Our environment and economy are at a crossroads. This paper attempts a cohesive narrative on how human evolved behavior, money, energy, economy and the environment fit together. Humans strive for the same emotional state of our successful ancestors. In a resource rich environment, we coordinate in groups, corporations and nations, to maximize financial surplus, tethered to energy, tethered to carbon. At global scales, the emergent result of this combination is a mindless, energy hungry, CO2 emitting Superorganism. Under this dynamic we are now behaviorally ‘growth constrained’ and will use any means possible to avoid facing this reality. The farther we kick the can, the larger the disconnect between our financial and physical reality becomes. The moment of this recalibration will be a watershed time for our culture, but could also be the birth of a new ‘systems economics’ and resultant different ways of living. The next 30 years are the time to apply all we’ve learned during the past 30 years. We’ve arrived at a species level conversation (emphasis added).
Sunday, July 25, 2021
#206 / Beyond The Superorganism
There are lots of ways to think about our human-caused global warming crisis. Here is one way:
The "paper" mentioned in the statement above is an article published in Volume 169 of Ecological Economics. The statement serves as the "Abstract" of that article, authored by N.J. Hagens. The article is titled, "Economics for the future – Beyond the Superorganism."
Hagens' article reminds me of a book I recommended earlier, Fossil Capital - The Rise of Steam Power and the Roots of Global Warming, authored by Andreas Malm. Both the article and Malm's book present our current situation from a largely economic perspective. Anyone reading them is forced to the conclusion that we are in deep trouble, trouble so deep (taking the Hagens' article seriously) that the currently proposed solutions to the global warming crisis are no solutions at all, because they are based on a failure to understand the forces that are driving the crisis.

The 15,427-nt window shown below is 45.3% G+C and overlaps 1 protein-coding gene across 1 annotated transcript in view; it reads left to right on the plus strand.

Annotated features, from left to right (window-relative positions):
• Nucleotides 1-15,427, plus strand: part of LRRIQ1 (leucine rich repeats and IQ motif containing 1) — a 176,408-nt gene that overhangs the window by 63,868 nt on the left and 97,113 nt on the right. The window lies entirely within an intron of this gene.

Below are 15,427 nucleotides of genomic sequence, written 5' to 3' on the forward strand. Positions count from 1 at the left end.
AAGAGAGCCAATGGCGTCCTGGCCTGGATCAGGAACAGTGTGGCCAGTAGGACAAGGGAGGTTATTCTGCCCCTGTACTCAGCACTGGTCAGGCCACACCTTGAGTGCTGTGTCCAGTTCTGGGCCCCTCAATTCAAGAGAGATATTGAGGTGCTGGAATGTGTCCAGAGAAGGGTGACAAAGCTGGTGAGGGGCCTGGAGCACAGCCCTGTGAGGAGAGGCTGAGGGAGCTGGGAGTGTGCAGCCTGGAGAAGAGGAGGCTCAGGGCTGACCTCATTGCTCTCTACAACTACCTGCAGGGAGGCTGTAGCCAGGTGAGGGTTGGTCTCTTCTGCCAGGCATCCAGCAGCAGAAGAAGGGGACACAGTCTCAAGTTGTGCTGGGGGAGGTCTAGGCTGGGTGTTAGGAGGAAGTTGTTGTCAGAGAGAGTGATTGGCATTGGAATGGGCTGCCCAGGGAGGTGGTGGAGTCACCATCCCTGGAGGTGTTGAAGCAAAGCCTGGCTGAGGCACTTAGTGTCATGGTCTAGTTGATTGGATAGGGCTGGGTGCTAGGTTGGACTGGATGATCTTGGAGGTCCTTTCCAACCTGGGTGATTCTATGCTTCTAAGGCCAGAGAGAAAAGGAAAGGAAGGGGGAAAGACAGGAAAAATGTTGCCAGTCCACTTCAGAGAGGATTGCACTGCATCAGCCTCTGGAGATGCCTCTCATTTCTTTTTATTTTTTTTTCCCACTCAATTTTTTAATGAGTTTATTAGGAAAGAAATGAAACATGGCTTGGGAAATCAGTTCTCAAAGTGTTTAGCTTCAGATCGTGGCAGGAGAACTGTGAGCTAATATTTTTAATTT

I am still trying to get my head fully around what Hagens is saying. If you would like to try to get your head around it, which I suggest, just click this link. Hagens' paper is only sixteen pages long, and that counts the footnotes. Malm's book, on the other hand, is 549 pages. I still haven't finished it!
We all know that we need to act quickly to address our combined global warming/extinction crisis, and Hagens is suggesting that the most ambitious efforts proposed so far - think the "Green New Deal" - are not the right answer.
I am hopeful that I will be able to re-read Hagens and come away with a clear idea of what we actually need to do. That "Superorganism" thing is not our friend!